Amal is one of the lucky ones in her small Pakistani village — clever and devoted to her studies. She helps her younger sisters learn even while at the market, and loves reading books smuggled to her by a childhood friend who goes to the better-stocked boys’ school. But an educated life is not easy for a girl to maintain in Amal’s world, and when her mother falls ill after giving birth to a younger sister, her father insists she stay home to help keep the household running smoothly. The worst, though, is still to come: Exhausted, Amal lashes out at a powerful village leader, and as penance, she is sent to work as an indentured servant in the Sahib household. Aisha Saeed shares Amal’s journey in “Amal Unbound” (Nancy Paulsen/Penguin, $17.99), fiction inspired by the life of education activist Malala Yousafzai and other girls bound by draconian strictures. Her story is made utterly more absorbing by its roots in reality, especially for American readers who expect going to school as part of everyday life. (Ages 10-14)

Gabe lives in Austin and Elyse lives in Portland — two time zones apart — yet they are linked by their involvement in toxic relationships, as Austinite Jennifer Donaldson explores in her young adult page-turner “Lies You Never Told Me” (Razorbill/Penguin, $18.99). The danger is apparent from the opening pages of “Lies,” from Gabe’s attraction to bad-girl Sasha to Elyse’s thrill at being chosen for the plum role of Juliet by the dimpled new drama teacher at her high school. Sasha is a game-player, which Gabe overlooks until he – quite literally – collides with another girl at his school. Elyse’s insecurities about taking a lead role begin to dissipate when Mr. Hunter lauds her vulnerabilities and suggests the two of them meet solo to work on her lines. Donaldson — who will be at BookPeople Saturday at 6 p.m. to read from and sign “Lies” — navigates the twists of bad choices in a thriller that’s equal parts entertainment and cautionary tale. (Ages 14 and older)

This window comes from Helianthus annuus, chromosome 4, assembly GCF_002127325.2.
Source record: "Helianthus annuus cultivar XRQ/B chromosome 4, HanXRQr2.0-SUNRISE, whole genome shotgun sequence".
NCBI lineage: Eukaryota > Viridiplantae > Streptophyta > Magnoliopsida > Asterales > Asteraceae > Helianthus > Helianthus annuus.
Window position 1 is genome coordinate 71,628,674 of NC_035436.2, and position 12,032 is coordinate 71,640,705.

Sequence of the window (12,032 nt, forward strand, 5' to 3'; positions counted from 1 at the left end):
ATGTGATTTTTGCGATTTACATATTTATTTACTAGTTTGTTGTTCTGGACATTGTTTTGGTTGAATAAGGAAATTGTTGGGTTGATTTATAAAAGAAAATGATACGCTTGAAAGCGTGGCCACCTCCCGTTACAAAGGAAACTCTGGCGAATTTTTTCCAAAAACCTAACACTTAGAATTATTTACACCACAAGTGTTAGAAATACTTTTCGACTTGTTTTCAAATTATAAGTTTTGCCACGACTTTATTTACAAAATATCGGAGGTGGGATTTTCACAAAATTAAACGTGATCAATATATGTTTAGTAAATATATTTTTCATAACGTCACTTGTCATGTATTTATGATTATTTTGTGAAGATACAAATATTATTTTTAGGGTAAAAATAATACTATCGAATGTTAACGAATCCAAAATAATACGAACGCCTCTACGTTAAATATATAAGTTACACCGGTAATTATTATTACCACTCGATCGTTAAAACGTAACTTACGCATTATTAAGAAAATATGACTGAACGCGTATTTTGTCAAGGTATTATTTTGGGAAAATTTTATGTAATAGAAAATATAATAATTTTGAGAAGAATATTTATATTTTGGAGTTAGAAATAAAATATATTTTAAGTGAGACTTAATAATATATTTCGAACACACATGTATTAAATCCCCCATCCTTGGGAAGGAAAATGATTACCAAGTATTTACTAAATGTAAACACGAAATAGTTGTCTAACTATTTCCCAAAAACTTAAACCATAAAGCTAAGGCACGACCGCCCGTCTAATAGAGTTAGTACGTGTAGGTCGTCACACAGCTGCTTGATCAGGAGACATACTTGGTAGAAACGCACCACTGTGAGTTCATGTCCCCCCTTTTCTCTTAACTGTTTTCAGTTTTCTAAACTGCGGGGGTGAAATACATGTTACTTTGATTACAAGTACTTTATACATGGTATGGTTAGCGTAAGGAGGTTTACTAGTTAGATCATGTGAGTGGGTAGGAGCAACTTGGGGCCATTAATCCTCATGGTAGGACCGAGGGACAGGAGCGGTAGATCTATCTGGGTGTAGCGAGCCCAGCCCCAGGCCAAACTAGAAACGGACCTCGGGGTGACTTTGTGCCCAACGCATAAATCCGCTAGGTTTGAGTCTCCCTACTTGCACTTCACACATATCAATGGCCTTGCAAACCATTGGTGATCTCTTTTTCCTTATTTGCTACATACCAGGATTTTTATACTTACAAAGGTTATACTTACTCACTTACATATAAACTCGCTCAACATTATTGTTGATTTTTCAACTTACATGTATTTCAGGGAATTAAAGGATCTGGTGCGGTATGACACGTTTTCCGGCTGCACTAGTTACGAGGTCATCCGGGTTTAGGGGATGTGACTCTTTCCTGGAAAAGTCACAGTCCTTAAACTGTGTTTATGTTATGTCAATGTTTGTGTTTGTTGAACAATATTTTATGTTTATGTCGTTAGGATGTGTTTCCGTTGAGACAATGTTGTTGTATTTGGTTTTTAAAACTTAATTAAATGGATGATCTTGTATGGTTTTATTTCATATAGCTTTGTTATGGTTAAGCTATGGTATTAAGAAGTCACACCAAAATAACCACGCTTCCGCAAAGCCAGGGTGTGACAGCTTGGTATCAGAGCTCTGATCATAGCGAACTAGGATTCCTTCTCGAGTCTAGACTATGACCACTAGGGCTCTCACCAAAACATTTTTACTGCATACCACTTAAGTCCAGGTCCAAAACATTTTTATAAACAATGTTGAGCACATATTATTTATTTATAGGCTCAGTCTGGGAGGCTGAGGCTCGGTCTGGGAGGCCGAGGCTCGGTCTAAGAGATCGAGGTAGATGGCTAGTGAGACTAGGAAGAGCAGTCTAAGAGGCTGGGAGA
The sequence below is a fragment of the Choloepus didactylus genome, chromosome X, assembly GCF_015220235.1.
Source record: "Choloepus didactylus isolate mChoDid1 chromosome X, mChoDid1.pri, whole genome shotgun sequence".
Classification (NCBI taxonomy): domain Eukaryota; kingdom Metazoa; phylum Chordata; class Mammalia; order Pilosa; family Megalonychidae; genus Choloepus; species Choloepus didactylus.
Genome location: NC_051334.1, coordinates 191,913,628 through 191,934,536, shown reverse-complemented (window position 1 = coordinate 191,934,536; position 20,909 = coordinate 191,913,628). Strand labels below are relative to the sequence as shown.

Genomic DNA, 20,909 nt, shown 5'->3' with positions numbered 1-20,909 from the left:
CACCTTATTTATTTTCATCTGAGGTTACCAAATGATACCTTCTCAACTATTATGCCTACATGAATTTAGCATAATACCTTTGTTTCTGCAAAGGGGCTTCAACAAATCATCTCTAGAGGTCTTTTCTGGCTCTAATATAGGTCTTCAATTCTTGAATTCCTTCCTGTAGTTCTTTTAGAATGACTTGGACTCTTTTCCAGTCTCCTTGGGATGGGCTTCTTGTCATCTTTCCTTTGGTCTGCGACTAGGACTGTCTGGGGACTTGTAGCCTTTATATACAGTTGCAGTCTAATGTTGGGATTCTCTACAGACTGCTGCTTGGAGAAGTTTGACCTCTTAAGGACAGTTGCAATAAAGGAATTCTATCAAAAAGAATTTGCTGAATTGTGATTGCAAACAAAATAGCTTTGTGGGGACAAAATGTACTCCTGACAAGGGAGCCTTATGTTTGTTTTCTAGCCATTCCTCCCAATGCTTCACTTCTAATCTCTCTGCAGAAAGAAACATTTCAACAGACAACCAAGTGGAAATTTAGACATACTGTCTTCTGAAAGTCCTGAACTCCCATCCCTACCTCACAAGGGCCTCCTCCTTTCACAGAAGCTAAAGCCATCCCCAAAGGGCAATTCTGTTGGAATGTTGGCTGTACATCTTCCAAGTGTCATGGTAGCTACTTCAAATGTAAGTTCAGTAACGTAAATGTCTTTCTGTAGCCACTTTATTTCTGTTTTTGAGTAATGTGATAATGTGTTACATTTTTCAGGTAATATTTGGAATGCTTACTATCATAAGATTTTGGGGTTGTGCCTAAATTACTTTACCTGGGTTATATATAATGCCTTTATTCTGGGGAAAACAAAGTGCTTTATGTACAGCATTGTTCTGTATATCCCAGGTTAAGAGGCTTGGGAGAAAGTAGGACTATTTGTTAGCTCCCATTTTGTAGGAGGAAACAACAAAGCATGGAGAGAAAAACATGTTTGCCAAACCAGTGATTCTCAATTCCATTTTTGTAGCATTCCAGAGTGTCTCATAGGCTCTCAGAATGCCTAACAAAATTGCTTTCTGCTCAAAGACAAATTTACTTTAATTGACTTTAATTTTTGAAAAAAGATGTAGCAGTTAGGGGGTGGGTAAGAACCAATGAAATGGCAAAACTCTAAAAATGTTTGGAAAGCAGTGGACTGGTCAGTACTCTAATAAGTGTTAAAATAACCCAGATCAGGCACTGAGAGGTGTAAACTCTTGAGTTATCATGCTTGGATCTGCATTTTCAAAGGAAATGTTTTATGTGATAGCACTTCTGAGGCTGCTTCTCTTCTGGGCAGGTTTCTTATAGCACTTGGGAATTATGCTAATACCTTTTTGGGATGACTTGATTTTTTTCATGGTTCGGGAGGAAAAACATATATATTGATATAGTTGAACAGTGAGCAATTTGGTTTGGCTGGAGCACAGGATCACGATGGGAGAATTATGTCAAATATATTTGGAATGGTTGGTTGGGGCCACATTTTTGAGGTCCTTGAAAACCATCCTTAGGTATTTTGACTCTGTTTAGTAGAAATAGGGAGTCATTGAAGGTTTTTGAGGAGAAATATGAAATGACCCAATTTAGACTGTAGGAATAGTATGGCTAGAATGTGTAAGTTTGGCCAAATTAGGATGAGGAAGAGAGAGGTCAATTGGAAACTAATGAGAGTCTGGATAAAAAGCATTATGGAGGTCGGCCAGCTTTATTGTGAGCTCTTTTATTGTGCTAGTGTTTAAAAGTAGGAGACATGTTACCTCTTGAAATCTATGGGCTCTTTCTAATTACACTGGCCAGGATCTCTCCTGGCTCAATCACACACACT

It’s a harsh existence in 1870s-era Glory, Texas, for Willie and her family. Her mother died from the sickness sweeping their town, her father spends most of his time gambling, and she’s left to care for her three siblings. But this Western tale has a decidedly dystopian twist in the hands of Austin native Emma Berquist, who populates the desert outside the fences that surround Glory with zombielike creatures called shakes. Willie must venture into this territory with the help of shake-hunters to try and settle a gambling debt her father has incurred, lest more misfortune befall her family. Berquist’s “Devils Unto Dust” (Greenwillow/HarperCollins, $16.99) was optioned for film even before it arrived on shelves; with its mashup of Old West and “Walking Dead” themes, it’s not hard to see why. Willie is eminently appealing as “Dust’s” tough heroine, full of bravado and smarts. (Ages 14 and older)